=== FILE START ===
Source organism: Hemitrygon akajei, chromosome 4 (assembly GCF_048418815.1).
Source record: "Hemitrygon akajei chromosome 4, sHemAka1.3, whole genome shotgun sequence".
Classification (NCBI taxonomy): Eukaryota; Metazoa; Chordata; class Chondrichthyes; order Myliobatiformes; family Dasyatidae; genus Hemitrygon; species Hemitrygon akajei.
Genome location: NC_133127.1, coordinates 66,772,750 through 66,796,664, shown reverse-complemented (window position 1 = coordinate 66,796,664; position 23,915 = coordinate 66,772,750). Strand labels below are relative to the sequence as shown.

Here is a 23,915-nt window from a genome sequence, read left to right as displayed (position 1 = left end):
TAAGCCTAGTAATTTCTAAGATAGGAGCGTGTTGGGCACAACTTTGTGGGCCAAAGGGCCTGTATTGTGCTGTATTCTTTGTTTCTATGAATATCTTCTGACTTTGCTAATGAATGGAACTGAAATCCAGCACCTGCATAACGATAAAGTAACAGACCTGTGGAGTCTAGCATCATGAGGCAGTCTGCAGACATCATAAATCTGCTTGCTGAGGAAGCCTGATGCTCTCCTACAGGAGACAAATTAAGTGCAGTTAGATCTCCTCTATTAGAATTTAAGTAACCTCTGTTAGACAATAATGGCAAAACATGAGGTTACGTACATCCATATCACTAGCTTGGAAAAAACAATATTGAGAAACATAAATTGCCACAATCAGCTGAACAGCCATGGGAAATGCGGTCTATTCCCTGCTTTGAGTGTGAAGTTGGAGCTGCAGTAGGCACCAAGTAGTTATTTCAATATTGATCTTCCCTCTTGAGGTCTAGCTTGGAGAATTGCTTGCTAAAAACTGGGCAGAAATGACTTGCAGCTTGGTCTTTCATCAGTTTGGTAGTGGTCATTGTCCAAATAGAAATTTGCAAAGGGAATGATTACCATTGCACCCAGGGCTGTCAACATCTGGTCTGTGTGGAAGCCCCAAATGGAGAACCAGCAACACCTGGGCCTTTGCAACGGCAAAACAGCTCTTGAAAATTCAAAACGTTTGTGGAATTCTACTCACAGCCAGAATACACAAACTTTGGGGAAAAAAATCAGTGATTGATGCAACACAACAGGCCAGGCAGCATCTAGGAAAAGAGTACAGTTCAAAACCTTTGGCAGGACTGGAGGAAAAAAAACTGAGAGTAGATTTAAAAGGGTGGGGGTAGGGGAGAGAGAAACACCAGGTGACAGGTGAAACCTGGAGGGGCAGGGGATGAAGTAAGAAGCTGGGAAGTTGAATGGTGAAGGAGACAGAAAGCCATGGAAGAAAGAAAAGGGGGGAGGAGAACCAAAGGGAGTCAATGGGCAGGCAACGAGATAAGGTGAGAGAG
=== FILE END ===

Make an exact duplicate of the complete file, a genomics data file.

Source organism: Hemitrygon akajei, chromosome 4 (assembly GCF_048418815.1).
Source record: "Hemitrygon akajei chromosome 4, sHemAka1.3, whole genome shotgun sequence".
Classification (NCBI taxonomy): Eukaryota; Metazoa; Chordata; class Chondrichthyes; order Myliobatiformes; family Dasyatidae; genus Hemitrygon; species Hemitrygon akajei.
Genome location: NC_133127.1, coordinates 66,772,750 through 66,796,664, shown reverse-complemented (window position 1 = coordinate 66,796,664; position 23,915 = coordinate 66,772,750). Strand labels below are relative to the sequence as shown.

Here is a 23,915-nt window from a genome sequence, read left to right as displayed (position 1 = left end):
TAAGCCTAGTAATTTCTAAGATAGGAGCGTGTTGGGCACAACTTTGTGGGCCAAAGGGCCTGTATTGTGCTGTATTCTTTGTTTCTATGAATATCTTCTGACTTTGCTAATGAATGGAACTGAAATCCAGCACCTGCATAACGATAAAGTAACAGACCTGTGGAGTCTAGCATCATGAGGCAGTCTGCAGACATCATAAATCTGCTTGCTGAGGAAGCCTGATGCTCTCCTACAGGAGACAAATTAAGTGCAGTTAGATCTCCTCTATTAGAATTTAAGTAACCTCTGTTAGACAATAATGGCAAAACATGAGGTTACGTACATCCATATCACTAGCTTGGAAAAAACAATATTGAGAAACATAAATTGCCACAATCAGCTGAACAGCCATGGGAAATGCGGTCTATTCCCTGCTTTGAGTGTGAAGTTGGAGCTGCAGTAGGCACCAAGTAGTTATTTCAATATTGATCTTCCCTCTTGAGGTCTAGCTTGGAGAATTGCTTGCTAAAAACTGGGCAGAAATGACTTGCAGCTTGGTCTTTCATCAGTTTGGTAGTGGTCATTGTCCAAATAGAAATTTGCAAAGGGAATGATTACCATTGCACCCAGGGCTGTCAACATCTGGTCTGTGTGGAAGCCCCAAATGGAGAACCAGCAACACCTGGGCCTTTGCAACGGCAAAACAGCTCTTGAAAATTCAAAACGTTTGTGGAATTCTACTCACAGCCAGAATACACAAACTTTGGGGAAAAAAATCAGTGATTGATGCAACACAACAGGCCAGGCAGCATCTAGGAAAAGAGTACAGTTCAAAACCTTTGGCAGGACTGGAGGAAAAAAAACTGAGAGTAGATTTAAAAGGGTGGGGGTAGGGGAGAGAGAAACACCAGGTGACAGGTGAAACCTGGAGGGGCAGGGGATGAAGTAAGAAGCTGGGAAGTTGAATGGTGAAGGAGACAGAAAGCCATGGAAGAAAGAAAAGGGGGGAGGAGAACCAAAGGGAGTCAATGGGCAGGCAACGAGATAAGGTGAGAGAG